At the time Egypt’s pyramids were being constructed, one of the cradles of global civilization grew up in the Indus Valley around the borders of what are today Pakistan and India. Its grid-planned cities produced sewage networks, delicate artworks and a yet undeciphered writing system. Then a 900-year drought emptied its urban areas and sent its population back to a simpler, poorer village life on the plains of the Ganges.

Something grimly similar is happening now.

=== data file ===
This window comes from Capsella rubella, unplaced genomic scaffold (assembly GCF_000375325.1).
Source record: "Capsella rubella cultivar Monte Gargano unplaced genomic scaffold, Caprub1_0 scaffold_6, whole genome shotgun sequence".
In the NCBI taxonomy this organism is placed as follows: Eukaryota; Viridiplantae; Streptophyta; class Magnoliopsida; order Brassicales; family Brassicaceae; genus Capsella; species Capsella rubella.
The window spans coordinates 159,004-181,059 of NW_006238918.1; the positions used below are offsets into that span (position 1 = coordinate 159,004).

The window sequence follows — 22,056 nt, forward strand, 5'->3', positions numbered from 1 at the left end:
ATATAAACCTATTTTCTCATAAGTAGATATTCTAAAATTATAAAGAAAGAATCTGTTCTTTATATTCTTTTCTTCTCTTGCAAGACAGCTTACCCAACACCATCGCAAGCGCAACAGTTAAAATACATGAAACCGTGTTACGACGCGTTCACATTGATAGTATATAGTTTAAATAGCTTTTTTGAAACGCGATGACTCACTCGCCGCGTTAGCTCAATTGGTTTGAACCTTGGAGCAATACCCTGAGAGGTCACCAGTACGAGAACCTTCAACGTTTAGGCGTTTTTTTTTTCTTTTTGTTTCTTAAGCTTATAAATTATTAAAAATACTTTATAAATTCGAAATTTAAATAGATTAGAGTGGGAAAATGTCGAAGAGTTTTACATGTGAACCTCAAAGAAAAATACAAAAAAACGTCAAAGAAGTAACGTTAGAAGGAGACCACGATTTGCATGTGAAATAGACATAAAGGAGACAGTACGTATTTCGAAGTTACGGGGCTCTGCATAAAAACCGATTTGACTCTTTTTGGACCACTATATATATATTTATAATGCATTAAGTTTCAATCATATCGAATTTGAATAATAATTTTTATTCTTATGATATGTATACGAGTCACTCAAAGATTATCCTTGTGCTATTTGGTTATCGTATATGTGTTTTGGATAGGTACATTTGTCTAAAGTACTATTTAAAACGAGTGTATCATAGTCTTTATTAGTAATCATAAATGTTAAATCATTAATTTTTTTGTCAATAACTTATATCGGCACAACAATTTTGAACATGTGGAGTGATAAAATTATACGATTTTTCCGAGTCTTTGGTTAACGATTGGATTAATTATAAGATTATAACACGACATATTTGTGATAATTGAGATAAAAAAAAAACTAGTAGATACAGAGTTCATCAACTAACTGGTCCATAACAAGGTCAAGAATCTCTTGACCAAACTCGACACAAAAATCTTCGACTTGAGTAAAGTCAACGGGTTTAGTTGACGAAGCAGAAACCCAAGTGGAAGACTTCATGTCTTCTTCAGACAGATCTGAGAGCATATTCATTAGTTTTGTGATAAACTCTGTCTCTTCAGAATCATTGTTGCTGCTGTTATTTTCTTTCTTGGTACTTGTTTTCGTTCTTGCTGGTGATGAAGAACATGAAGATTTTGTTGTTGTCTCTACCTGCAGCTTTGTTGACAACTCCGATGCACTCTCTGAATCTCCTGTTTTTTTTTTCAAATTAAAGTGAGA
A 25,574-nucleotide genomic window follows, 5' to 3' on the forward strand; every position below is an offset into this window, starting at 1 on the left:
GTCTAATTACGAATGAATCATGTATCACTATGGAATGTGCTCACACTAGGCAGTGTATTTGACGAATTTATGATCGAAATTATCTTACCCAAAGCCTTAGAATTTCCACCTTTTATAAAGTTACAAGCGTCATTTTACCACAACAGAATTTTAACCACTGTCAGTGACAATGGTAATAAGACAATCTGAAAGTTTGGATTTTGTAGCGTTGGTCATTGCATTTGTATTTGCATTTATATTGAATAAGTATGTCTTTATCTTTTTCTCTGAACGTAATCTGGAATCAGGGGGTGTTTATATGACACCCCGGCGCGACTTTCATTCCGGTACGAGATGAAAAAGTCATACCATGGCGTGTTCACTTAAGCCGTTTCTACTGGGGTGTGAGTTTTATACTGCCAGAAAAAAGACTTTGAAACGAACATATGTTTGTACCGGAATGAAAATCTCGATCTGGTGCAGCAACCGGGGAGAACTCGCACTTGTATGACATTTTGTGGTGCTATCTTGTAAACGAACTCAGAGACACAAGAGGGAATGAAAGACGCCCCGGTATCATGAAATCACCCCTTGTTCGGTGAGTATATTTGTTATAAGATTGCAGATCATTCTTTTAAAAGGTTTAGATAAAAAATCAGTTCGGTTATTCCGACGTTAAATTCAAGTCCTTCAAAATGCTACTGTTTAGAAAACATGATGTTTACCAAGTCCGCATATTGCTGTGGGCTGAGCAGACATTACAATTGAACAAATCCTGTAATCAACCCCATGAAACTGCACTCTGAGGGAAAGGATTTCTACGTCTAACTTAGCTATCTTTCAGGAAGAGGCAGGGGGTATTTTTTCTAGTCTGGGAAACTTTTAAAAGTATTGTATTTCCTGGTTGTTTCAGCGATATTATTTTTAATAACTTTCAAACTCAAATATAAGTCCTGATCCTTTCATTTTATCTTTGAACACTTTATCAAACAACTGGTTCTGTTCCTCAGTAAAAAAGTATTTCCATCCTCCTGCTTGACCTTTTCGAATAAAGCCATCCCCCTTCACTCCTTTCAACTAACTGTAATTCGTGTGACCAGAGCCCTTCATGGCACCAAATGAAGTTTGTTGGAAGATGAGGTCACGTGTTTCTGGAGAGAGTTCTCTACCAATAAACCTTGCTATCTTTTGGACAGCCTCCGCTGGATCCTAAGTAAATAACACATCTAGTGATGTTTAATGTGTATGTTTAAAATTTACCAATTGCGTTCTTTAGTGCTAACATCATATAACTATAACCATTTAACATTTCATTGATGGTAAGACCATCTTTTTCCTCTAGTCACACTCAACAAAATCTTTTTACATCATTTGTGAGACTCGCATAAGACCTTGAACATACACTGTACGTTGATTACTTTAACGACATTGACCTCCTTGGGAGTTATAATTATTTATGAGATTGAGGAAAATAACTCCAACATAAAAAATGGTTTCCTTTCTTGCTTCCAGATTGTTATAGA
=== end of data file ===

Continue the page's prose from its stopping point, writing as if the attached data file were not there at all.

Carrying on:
Tech professionals are leaving India’s IT hub of Bengaluru amid an intensifying drought that has gripped the city as it sweats through another torrid pre-monsoon season, the Deccan Herald reported last month. More than half of the wells the city depends on for groundwater have dried up after failed rains last year, leaving businesses and citizens dependent on trucked-in water tankers.